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Calculus and Vectors MCV4U

This course builds on students' previous experience with functions and their developing understanding of rates of change. Students will solve problems involving geometric and algebraic representations of vectors and representations of lines and planes in three dimensional space; broaden their understanding of rates of change to include the derivatives of polynomial, sinusoidal, exponential, rational, and radical functions; and apply these concepts and skills to the modelling of real-world relationships. Students will also refine their use of the mathematical processes necessary for success in senior mathematics. This course is intended for students who choose to pursue careers in fields such as science, engineering, economics, and some areas of business, including those students who will be required to take a university-level calculus, linear algebra, or physics course. Co-rerequisite: Grade 12 Advanced Functions MHF4U

Vectors

Vector Addition Terms: Resultant Vs. Equilibrant

Fill in the blanks: The resultant vector and equilibrant vector have (the) _________ magnitudes and point in the _________ direction. Solution Video
The resultant vector and equilibrant vector have the same magnitudes and point in the opposite direction.

(The resultant vector is the net sum of more than one vector, and the equilibrant vector is the opposite vector that would cancel another vector out, equal in magnitude and in the opposite direction.)

Adding Vectors to Find the Resultant Vector: x, y Components

Calculate the magnitude of the unknown vector, 'm' if the resultant is zero. Solution
VectorValue
A25 N [S]
B10 N [E]
C8 N [S 20˚ E]
Mm N [W ____˚ N]
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N[ W˚  N ]
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Split into the x-components and y-components for each...
For the positive directions use: up, right. Then net to zero for each, x... and y... And then put it all together for 'm'...' And calculate the reflex angle in quadrant II... = 34.9 N [W 68.6˚ N]

Adding Vectors to Find the Resultant Vector: Cosine Law (or Sine Law)

A sailboat undergoes a force vector of 50N [N 40˚ W] and a second force vector of 30N [E 10˚ N].

Calculate the resultant vector of the two forces using either the sine or cosine law. Solution Video
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N
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Calculate the angle between these forces, and the resultant, and the compass angle (aka the heading) of the resultant. Solution
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[ N ˚  W ]
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Determine the equilibrant vector to the resultant you calculated previously. Solution
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N[ S˚  E ]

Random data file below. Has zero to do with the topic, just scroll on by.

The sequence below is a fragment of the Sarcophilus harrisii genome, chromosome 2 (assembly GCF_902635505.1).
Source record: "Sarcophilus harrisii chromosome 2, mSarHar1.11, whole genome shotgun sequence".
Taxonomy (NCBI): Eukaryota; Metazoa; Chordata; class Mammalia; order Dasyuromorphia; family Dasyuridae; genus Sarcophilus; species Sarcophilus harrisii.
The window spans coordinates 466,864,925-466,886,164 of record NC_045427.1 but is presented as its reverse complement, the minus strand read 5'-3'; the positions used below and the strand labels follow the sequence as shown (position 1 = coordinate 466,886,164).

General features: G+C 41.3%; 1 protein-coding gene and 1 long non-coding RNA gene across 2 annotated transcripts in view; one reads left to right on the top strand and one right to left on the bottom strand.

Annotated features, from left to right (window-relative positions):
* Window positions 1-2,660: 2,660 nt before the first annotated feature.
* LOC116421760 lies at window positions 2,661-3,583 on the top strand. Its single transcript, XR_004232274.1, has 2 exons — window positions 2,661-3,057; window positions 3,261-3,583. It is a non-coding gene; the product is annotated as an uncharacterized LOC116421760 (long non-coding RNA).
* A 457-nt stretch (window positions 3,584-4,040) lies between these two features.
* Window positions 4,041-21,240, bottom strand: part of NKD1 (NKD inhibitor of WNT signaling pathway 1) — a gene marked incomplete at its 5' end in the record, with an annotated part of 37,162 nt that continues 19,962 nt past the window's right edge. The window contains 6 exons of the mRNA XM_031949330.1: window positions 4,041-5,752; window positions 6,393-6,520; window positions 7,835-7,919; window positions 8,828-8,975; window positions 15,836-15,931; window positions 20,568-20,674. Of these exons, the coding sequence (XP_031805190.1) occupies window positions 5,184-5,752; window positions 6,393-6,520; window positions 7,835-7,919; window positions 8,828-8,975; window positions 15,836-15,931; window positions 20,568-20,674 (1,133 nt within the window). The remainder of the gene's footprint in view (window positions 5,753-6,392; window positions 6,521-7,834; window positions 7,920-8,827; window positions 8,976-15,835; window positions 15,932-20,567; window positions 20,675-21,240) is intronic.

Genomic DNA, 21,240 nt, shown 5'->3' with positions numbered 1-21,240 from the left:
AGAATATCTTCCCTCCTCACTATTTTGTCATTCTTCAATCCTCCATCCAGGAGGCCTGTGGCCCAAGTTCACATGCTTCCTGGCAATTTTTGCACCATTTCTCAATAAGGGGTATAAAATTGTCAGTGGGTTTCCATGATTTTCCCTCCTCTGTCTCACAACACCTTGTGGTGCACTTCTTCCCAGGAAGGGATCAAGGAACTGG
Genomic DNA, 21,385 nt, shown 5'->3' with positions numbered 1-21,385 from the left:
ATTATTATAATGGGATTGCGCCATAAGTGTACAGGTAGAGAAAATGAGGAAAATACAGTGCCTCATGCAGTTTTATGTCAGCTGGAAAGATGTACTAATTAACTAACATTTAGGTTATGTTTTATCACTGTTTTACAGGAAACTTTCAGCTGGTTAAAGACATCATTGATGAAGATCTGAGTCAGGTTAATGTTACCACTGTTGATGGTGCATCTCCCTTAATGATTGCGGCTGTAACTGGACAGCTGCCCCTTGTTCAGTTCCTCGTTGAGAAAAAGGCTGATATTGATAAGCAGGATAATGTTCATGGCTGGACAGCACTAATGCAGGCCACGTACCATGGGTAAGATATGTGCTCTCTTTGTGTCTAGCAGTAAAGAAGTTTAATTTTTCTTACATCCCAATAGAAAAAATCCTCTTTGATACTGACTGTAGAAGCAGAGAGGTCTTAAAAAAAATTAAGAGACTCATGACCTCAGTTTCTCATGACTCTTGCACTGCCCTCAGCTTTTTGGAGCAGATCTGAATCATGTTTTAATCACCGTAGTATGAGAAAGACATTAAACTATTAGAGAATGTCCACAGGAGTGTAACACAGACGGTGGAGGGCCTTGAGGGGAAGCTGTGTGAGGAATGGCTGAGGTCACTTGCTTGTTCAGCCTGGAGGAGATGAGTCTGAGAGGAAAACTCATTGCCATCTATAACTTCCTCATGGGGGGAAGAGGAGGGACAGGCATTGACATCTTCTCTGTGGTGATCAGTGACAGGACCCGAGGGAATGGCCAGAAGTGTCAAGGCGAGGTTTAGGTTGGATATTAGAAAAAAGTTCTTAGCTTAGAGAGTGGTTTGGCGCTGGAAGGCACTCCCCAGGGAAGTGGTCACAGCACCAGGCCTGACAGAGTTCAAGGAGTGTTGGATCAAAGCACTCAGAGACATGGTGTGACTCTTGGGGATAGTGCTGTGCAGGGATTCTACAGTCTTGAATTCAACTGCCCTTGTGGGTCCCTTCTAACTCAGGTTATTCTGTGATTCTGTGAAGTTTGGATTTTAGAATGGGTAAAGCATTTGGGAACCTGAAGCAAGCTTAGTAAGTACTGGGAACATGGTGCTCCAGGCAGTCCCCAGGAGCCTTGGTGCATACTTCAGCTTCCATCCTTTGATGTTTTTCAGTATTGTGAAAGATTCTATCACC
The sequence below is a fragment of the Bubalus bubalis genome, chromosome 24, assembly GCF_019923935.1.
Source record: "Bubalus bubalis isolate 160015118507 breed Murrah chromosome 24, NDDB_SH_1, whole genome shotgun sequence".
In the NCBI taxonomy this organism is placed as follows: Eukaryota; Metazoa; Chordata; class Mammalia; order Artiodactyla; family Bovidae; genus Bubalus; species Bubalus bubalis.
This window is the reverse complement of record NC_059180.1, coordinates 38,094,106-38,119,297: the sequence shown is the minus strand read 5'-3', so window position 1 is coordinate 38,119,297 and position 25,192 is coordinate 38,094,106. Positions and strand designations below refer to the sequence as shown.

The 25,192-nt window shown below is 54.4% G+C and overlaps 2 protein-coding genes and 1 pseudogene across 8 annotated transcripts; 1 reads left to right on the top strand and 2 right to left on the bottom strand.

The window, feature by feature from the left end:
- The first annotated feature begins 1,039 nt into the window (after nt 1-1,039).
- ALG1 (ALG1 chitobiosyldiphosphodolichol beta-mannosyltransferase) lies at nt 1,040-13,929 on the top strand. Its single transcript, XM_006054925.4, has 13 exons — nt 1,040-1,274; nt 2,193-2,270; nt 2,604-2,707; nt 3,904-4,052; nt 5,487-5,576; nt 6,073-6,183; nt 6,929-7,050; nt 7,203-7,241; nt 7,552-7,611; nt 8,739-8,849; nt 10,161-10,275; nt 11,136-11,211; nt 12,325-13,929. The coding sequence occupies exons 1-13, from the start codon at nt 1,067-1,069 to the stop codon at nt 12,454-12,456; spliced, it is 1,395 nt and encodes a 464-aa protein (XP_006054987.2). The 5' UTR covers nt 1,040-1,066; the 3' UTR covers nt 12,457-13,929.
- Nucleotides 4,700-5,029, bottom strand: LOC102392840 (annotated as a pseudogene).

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The equilibrant vector is the opposite vector, equal in magnitude in the opposite direction, that would cancel another vector out. The equilibrant vector to the resultant vector 43.6 N [N 3.3˚ W]:

The equilibrant magnitude is 43.6 Newtons...
The equilibrant heading is [S 3.3˚ E]...

∴ The equilibrant vector is 43.6 N [S 3.3˚ E].

Solving Tension Forces and the Resultant Vector using Sine Law

An 8kg mass is suspended in equilibrium from two massless cables. Cable 1 is attached to a vertical wall at an angle of 10˚ to the horizontal while Cable 2 is attached to the ceiling at an angle of 50˚ to the horizontal. Calculate the tension in each cable. Solution
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T1 = T2 =
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N
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Velocity Vector Addition Tip-to-Tail

A canoe is being paddled 5km/h upstream against a current of 1km/h. A 2km/h crosswind is blowing against the canoe at an angle of 30˚ East from the path of the canoe. Calculate the resultant velocity of the canoe relative to the ground. Solution Video
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km/h
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Linear Combination using Substitution or Elimination of Equations

Show that the vector can be written as a linear combination of the set {(5, 3), (-2, 2)} Solution
Hint Clear Info
(5, 3) + (-2, 2) = (5, 19)
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Vectors: Simplifying 3-D Linear Combinations

Simplify the 3-space linear combination and show your answer in terms of , , and using the values below. Solution
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Lines in 3-Space: Vector, Parametric, and Symmetric Equations

Calculate the distance between the two points V(3, 2, -4) and W(11, -7, 8) in 3-space. Solution
d =
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units